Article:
For more information contact Misericordia University at 570-674-6372.
 

New Education Requirement for Pennsylvania Notaries
Pennsylvanians who have the designation of notary public are being reminded by the Department of State of changes to the notary law. This applies to current and new notaries.

The Revised Uniform Law on Notarial Acts (RULONA) goes into effect Thursday, Oct. 26.

All current notaries who will be renewing a commission on or after that date must complete a three-hour notary education course within the six months before they reply for renewal. This also applies to anyone seeking a new commission as a notary.

A certificate of course completion must be included with all applications for appointment or reappointment submitted on or after Oct. 26.

For more information on the changes in the law, click here.

For general information, visit the Department of State website here.
  

Work Requirements for Welfare Recipients
To help contain escalating costs for the state’s Medical Assistance (MA) program, the House recently approved legislation that would allow for work or work-search requirements for able-bodied individuals receiving MA benefits. Work requirements are already in place for food stamp and cash assistance programs.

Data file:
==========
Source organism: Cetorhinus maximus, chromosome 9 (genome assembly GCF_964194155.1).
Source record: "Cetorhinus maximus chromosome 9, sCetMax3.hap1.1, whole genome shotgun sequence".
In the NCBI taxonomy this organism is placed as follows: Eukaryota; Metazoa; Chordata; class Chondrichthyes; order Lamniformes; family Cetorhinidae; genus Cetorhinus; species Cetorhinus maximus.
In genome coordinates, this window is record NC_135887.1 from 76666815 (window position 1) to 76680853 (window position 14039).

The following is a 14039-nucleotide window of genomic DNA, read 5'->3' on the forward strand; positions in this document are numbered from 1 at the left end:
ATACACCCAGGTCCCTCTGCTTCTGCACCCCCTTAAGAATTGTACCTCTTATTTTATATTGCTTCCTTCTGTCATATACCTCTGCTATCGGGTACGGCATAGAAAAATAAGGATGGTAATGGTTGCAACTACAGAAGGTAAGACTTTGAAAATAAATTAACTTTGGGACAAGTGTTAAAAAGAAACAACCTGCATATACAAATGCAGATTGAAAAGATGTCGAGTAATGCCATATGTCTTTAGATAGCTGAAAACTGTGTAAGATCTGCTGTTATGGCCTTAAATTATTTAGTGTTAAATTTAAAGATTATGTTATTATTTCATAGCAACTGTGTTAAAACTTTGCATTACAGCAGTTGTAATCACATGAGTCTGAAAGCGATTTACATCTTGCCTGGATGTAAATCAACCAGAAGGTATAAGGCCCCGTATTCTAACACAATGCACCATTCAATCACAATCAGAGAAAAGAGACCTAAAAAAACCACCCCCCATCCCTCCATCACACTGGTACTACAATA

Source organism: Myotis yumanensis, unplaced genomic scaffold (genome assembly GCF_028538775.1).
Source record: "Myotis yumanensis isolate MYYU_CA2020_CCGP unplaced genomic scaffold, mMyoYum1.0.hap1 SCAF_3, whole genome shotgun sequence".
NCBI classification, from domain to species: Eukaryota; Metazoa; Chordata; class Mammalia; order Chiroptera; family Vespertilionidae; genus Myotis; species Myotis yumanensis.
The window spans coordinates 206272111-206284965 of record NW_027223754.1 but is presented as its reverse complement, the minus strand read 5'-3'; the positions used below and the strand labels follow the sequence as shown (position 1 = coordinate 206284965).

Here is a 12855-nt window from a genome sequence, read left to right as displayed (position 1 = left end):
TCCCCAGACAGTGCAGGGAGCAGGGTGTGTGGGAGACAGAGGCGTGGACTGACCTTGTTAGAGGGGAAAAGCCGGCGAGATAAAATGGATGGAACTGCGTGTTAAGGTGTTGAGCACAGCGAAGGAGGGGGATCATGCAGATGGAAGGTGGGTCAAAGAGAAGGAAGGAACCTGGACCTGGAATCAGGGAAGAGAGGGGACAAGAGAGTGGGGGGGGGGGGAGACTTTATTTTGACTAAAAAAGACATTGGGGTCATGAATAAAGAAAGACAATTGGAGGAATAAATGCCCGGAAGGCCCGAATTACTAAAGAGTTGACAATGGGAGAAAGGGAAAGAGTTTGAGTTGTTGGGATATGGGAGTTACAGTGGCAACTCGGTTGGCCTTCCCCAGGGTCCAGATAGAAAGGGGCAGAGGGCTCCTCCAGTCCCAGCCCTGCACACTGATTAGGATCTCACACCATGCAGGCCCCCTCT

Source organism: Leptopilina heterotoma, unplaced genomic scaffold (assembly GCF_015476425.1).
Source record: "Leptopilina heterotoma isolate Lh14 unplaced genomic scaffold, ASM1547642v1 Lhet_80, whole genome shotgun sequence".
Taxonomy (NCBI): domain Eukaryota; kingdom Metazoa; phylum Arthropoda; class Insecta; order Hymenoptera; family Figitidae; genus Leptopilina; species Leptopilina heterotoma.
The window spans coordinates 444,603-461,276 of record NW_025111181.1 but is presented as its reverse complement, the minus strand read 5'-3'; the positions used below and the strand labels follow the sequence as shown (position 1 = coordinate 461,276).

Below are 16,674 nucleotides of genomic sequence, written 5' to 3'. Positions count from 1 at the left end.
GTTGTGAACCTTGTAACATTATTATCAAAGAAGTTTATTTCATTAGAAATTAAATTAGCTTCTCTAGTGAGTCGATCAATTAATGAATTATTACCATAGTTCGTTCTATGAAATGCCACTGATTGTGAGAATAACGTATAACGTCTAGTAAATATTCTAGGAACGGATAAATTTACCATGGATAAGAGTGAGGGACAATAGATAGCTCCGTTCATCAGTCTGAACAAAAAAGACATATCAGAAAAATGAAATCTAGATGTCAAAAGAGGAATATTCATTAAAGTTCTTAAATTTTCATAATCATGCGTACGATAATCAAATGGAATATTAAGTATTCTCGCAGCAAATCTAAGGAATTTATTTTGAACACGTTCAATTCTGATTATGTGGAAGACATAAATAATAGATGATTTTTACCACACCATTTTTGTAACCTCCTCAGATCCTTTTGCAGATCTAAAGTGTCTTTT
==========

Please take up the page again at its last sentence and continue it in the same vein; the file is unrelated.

As part of House Bill 59, the Department of Human Services would be required to design work or work-search requirements for those who do not have a qualifying disability, are not pregnant and are not elderly. The federal government would have to approve such requirements.

Another provision in the bill would require the department to see additional cost savings before seeking any more from the state’s General Fund.

Medical Assistance is one of the largest cost-drivers in the $32 billion state budget, accounting for 29 percent.

The bill, which is headed for the governor’s desk, faces an uncertain future. The governor has vowed to veto the bill.
 

Preventing Fires in Your Home
To help prevent residential fires, October has been designated across the nation as a time to remind people of fire dangers in their homes and communities, as well as to educate the public about simple fire prevention steps to make everyone safer.

House Resolution 546 designates October as Pennsylvania Fire Prevention Month, and also marks Oct. 8-14 as National Fire Prevention Week.

This year’s Fire Prevention Week theme -- “Every Second Counts: Plan Two Ways Out!” -- seeks to remind people to have an escape plan that includes at least two exits in the event one of those exits is blocked by fire.

The National Fire Prevention Association also encourages families to practice their home fire drill twice a year, once at night and once during the day, and to practice using different ways out.